If you have trouble putting the weight into your heels I find it helps to stretch your legs out in front of you (to make sure they’re relaxed) and then wrap your thighs around the horse’s stomach. This will help to improve your overall position but will also allow you to be better connected to the horse.
Keep in time with the horse
When you’re riding with a saddle there’s a certain amount of disconnect between you both but without the saddle, you can feel them much more. This allows you to move in time with their movement which gives you a chance to understand the horse better. It also allows you to communicate with them better too because you’re aware of how they respond to your aids, this makes for a better and more comfortable ride for both you and the horse.
Is it safe to ride a horse without a saddle?
Let’s be honest, whether we like to admit it or not horse riding is a dangerous sport but that doesn’t mean to say it’s not safe. Of course, if you ask any Hollywood insurance company they’ll tell you riding without a saddle is more dangerous (which is why you’ll very rarely see people riding bareback in the movies – even if they’re set before the saddle was invented) but it doesn’t need to be any less safe than riding with a saddle. After all, if you have good balance and are riding a horse you can trust (and that you know isn’t prone to spooking) then there’s no difference.
The only real safety aspect that comes into play is if the horse bolts, rears, or bucks, or even if they trip. While the saddle gives you something to hold onto in these circumstances, it’s also easier to ‘slide’ off without a saddle.
Does it hurt a horse’s back if you ride without a saddle?
In 2012, Dr. Hilary Clayton carried out a study at Michigan State University into the effects of riding both with and without a saddle had on horses. The study took 7 horses and one rider who rode every horse (at a walk and trot) with a saddle as well as without. Pressure-sensitive mats were used to work out which areas saw the most amount of force (amount of weight) and pressure (concentration of weight).
The study found that when ridden with a saddle the pressure was displaced evenly over a wider area but without a saddle small areas suffered higher levels of pressure. Over time this can cause pain and tissue damage to the horse’s back and muscles.
While this is might sound like you should never ride a horse without a saddle, Dr. Clayton was keen to point out that it’s unlikely to cause the horse any pain if done now and then and for short periods of time.
Take home message
Riding without a saddle can be great fun and is a wonderful way to connect with a horse but it’s important that you prioritize the horse’s health over everything else. Some horses have higher withers or poor conformation which can make riding them bareback uncomfortable (for both horse and rider). Likewise, if the horse already has a sore back or suffers from any sort of back condition don’t ride them without a saddle.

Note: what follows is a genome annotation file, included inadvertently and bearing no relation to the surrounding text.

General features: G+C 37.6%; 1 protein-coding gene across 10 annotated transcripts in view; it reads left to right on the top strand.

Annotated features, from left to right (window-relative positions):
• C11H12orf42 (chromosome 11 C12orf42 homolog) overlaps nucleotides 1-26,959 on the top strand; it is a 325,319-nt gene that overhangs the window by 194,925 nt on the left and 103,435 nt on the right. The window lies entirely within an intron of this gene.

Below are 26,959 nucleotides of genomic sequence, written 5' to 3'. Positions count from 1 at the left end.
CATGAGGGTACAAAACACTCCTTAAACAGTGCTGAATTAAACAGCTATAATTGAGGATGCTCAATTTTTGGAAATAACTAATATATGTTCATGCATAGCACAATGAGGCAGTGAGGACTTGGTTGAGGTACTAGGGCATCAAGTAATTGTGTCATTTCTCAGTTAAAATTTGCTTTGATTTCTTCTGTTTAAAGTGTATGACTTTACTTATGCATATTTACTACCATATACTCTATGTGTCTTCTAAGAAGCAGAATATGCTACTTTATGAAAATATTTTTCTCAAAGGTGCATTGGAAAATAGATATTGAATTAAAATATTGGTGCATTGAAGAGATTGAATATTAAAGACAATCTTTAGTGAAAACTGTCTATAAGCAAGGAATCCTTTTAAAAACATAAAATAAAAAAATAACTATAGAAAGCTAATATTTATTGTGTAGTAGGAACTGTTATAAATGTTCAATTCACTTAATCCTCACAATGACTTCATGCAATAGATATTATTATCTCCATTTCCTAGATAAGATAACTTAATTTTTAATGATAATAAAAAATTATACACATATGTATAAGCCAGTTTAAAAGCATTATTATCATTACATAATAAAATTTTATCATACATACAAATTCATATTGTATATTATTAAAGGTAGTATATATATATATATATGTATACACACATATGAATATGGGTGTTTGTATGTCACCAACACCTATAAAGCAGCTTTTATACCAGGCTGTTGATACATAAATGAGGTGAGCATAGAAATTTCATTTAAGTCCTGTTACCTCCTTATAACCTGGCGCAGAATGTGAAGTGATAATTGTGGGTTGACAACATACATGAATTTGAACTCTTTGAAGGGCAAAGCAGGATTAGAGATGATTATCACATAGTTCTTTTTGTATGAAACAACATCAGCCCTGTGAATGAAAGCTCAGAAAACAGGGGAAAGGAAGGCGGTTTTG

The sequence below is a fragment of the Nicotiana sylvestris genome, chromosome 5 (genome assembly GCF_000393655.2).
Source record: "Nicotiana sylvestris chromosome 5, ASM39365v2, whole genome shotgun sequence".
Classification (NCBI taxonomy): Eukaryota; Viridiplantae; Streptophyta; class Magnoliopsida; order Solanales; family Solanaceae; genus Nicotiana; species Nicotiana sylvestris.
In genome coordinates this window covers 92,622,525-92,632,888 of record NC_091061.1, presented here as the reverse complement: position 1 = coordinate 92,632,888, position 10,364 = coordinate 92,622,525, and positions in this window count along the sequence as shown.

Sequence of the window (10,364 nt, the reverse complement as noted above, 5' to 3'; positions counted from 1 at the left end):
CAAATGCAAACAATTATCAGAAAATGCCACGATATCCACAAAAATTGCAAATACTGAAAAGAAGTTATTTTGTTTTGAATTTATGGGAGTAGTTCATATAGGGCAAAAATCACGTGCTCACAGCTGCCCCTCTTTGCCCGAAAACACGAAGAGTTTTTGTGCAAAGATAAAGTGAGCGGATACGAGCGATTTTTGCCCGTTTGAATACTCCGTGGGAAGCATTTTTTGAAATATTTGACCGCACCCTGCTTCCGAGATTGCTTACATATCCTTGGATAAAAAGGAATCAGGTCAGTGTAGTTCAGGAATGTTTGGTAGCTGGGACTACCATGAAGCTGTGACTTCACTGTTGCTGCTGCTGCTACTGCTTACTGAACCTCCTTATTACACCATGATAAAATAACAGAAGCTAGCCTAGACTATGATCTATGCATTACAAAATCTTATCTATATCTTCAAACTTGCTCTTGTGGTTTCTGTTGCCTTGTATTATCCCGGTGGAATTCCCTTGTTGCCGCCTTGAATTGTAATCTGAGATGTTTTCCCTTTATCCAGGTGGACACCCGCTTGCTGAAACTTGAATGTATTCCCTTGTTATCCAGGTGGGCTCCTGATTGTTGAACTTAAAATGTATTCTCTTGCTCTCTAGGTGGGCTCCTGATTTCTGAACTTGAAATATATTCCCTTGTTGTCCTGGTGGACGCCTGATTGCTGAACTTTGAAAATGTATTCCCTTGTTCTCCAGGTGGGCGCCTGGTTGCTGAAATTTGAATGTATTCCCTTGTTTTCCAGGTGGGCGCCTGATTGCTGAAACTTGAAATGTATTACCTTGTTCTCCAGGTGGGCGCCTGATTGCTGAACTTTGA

I hope you found this article helpful. If you did I’d be grateful if you could share it please as it would really help me.
Over the years I have tried hundreds of different horsey products, from various blankets and halters to different treats. Some I’ve loved, others I’ve hated but I thought I’d share with you my top all-time favorite products, the ones I never leave the yard without. I’ve included links to the products (which are in no particular order) that I really think are great.
- Mane ’n Tail Detangler – Even if you never show your horse you’ll need to detangle his tail from time to time (and possibly his mane too) which is always a challenging chore! I’ve found that if I run a little bit of detangler through my horse’s tails every few days it stops them from getting matted up and makes combing them easy, even if they’re coated in mud. I don’t know if I should admit to this or not but it also works wonders on my hair.
- TAKEKIT Pro clippers – Over the years I’ve tried a lot of different clippers and while some were obviously better than others I found these to be by far the best. They are heavier than a lot of other clippers but for me, that’s a good thing, it makes them feel more sturdy and hardwearing. On top of that they have a range of speeds so are just as good for clipping your horse’s back as they are his face. I also like the fact that they come in a handy carry case but that’s not for everybody. The company that makes them is super good and incredibly helpful too, a real bonus these days. The only thing I wasn’t keen on was the fact that it doesn’t come with any oil, but that’s not a major problem as it’s not difficult to buy lubricant.
- Shire’s ball feeder – There are so many boredom buster toys out there but I like to use these every day, regardless of whether or not my horses are bored. I find that it helps to encourage my horses to problem solve by rewarding them with treats (or pieces of fruit) but it also mimics their natural grazing behavior which helps to keep them calm and de-stressed.
- Horse safe mirror – This is a strange one that many people are surprised about but I like to put horse safe mirrors in the trailers as well as in the quarantine stalls. It helps to prevent the feeling of isolation by giving the impression of other horses being around. Being herd animals horses can get extremely stressed when they feel that they’re on their own but with these stick-on mirrors, they believe that at least one other horse is with them.
- Rectal thermometer – I know this isn’t glamourous at all but it’s vital for your horse’s well-being to be able to check their temperature and a rectal thermometer is the easiest way of doing this which is why I’ve added it to the list.
I’ve also put together a few shopping lists of essential items that I’ve found helpful over the years. I’ve broken the lists down into different categories rather than put everything in one massive list 😉